battle_los_angeles_mr_web.jpgSummer 2011 is shaping up to be a big summer for moviegoers.  After all, the film industry owes us after the lackluster offerings from summer, fall, and winter 2010.  With such upcoming films like X-Men, Thor, Jumping the Broom, and Fast Five, I expect to enjoy my critiquing job very much in the coming months.

In the meantime, to get a taste of what 2011 has to offer as a whole, take a look at a disaster film that combines the elements of Terminator: Rise of the Machines, Avatar, and Independence Day, with some interesting looking aliens.

Battle: Los Angeles is about aliens from some planet who land on earth to exterminate the humans, in order to gain control of one of its precious natural resources.  You’ll have to watch the film to see what those resources are.  Just when I thought this disaster flick was going to be typical, it and its writer (Christopher Bertolini) and director (Jonathan Liebesman) proved otherwise.

“It was Jonathan’s short and his statues of the aliens and his perception of how he wanted the movie to be shot,” Michelle Rodriguez, who plays Elena Santos, said about deciding to do the film.  “Usually with a film like this, you could go the whole epic route and just blow up everything that’s monumental and call it a movie.  But, Jonathan wanted it to be an intimate experience between you and the chaos.”

Taking the audience through one platoon’s journey to stop the aliens from gaining control of their region of Los Angeles, Bertolini explores how Marines think and act.  This dichotomy gives the film a more serious and real vibe.  There is no Will Smith in Independence Day in this film; just men and women risking their lives and riding in to save the day.

Although the military plays a huge role in this film, Bertolini made sure to include some civilians; two adults and three kids to be exact.   One of those civilians, Joe Rincon, played by Michael Pena, plays a significant role in the action.

“Instead of just being in the background the entire time, I actually have some moments within this whole thing, like father/son moments,” said Pena about his character.  “It was really rewarding.  To have any kind of moment is kind of interesting.  It doesn’t happen very much.”

Indeed, there are heartfelt moments in the film that break up all of the shooting and explosions that are typical in an action film.  Is the emotion worth mentioning?  Not so much.  But, it’s nice that it’s there.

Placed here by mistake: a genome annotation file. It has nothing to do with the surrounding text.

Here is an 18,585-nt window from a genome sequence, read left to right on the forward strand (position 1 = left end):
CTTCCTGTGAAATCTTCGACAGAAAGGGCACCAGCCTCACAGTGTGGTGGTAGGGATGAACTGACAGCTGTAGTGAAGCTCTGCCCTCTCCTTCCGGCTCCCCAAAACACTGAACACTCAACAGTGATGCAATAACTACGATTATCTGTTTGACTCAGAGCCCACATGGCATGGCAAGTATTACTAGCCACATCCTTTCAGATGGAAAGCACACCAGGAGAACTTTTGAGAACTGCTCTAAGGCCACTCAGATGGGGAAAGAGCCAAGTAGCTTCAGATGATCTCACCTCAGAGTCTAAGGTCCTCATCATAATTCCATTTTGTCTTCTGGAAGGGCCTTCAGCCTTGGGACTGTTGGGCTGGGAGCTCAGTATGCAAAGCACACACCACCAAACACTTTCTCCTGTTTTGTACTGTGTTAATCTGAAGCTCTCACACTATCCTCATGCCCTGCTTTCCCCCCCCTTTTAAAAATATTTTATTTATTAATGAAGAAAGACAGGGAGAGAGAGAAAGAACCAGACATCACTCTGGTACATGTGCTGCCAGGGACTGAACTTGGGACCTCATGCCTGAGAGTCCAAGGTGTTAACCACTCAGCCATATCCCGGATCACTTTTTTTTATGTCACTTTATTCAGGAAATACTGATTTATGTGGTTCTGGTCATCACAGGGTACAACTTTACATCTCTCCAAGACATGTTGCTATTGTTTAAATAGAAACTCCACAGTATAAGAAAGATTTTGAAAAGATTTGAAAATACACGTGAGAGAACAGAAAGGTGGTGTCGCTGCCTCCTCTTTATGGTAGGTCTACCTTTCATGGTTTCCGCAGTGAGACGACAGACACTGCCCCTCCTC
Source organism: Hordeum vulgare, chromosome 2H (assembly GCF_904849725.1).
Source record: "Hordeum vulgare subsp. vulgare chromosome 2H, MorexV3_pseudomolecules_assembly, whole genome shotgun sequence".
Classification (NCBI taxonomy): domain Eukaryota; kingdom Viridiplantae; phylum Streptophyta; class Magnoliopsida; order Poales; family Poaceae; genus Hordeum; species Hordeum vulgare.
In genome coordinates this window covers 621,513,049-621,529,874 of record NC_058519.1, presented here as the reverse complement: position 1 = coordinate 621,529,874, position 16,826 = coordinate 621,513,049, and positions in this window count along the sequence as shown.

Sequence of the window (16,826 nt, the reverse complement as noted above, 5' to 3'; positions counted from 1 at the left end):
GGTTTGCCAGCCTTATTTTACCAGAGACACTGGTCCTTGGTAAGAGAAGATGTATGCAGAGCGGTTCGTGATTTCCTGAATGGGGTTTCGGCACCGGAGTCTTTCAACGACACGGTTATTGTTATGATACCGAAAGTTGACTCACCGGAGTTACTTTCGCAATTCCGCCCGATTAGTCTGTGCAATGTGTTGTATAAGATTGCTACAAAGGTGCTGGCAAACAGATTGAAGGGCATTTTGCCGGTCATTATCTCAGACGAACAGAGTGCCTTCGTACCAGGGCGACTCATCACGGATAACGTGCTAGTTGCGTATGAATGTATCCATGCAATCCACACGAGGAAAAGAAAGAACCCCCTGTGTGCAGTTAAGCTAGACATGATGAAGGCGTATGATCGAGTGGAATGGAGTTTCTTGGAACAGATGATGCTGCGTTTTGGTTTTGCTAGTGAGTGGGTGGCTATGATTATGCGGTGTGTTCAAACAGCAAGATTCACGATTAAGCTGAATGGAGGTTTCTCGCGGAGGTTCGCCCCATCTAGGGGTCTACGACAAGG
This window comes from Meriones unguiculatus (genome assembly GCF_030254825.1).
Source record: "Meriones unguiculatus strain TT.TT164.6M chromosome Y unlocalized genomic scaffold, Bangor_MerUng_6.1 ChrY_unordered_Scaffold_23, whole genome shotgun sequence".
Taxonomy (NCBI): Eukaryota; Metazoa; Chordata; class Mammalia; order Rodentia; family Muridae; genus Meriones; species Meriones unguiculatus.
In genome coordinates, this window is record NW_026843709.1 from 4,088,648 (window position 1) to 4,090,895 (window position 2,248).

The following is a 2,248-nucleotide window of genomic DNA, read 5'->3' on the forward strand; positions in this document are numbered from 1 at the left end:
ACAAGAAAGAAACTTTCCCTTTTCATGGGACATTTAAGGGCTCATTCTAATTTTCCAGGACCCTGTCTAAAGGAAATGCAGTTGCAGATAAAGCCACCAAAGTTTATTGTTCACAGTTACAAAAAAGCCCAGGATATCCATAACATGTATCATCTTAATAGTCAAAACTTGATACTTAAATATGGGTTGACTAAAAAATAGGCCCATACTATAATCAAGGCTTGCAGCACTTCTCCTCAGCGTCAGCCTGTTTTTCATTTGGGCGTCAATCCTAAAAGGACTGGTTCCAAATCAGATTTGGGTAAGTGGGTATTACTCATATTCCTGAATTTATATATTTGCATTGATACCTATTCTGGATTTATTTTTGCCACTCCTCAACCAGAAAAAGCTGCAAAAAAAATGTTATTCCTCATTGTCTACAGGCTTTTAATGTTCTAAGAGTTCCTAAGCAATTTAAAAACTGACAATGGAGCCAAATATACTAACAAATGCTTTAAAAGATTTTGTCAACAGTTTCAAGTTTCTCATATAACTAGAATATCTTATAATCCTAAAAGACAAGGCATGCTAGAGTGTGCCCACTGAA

Battle  also stars Cory Hardrict as Cpl. Jason Lockett, who has an emotional tie to SSgt. Nantz, and R & B singer Ne-Yo continues to build on his acting career as Cpl. Kevin Harris, who is getting married to the love of his life (if only he can stop those pesky aliens.),  Adetokumboh M'Cormack plays Corpsman Jibril Adukwu, the resident doctor and go to guy for his intelligence.

It appears that Liebesman’s vision for Battle is what attracted most of its stars to this film.  Not only did his vision include the octopus-looking aliens with smart machines infused in their bones,  Liebesman also shows the parallel between the opposing sides: both sides acted as a unit and answered to a central command.  That type of forward thinking isn’t always seen in an action film, which can be counted on to use base plots and emotions to counteract all of the violence.

“I thought it would be an interesting journey if (Martinez) starts really, really confident and sure of himself and wants action and wants to get in there and, if you’re going to do that, of course, for me, you have to show the opposite,” said Ramon Rodriguez, who plays 2nd Lt. William Martinez.  “I didn’t want people to hate him.  It was really important for me, so when that redeeming moment comes, people hopefully care.”

Rodriguez, who is starring in the new television reboot of ABC’s Charlie’s Angels as Bosley, made sure to bring some pathos to this obvious guy film.  He uses his facial expressions and head movements to convey the internal battle that is brewing between himself and Aaron Eckhart’s SSgt. Michael Nantz. It’s a classic case of student turning on master, then realizing that master has all the wisdom.  It’s a nice juxtaposition.

Despite my girlie sensibilities and overall squeamishness for digging into the cavities of living things, I actually liked Battle: Los Angeles.  There isn’t the gratuitous sex or misogyny found in most guy films.  It’s just a film about teamwork and what it means to band together and fight for a cause.  Good job Hollywood.

Kimberly Grant may be reached at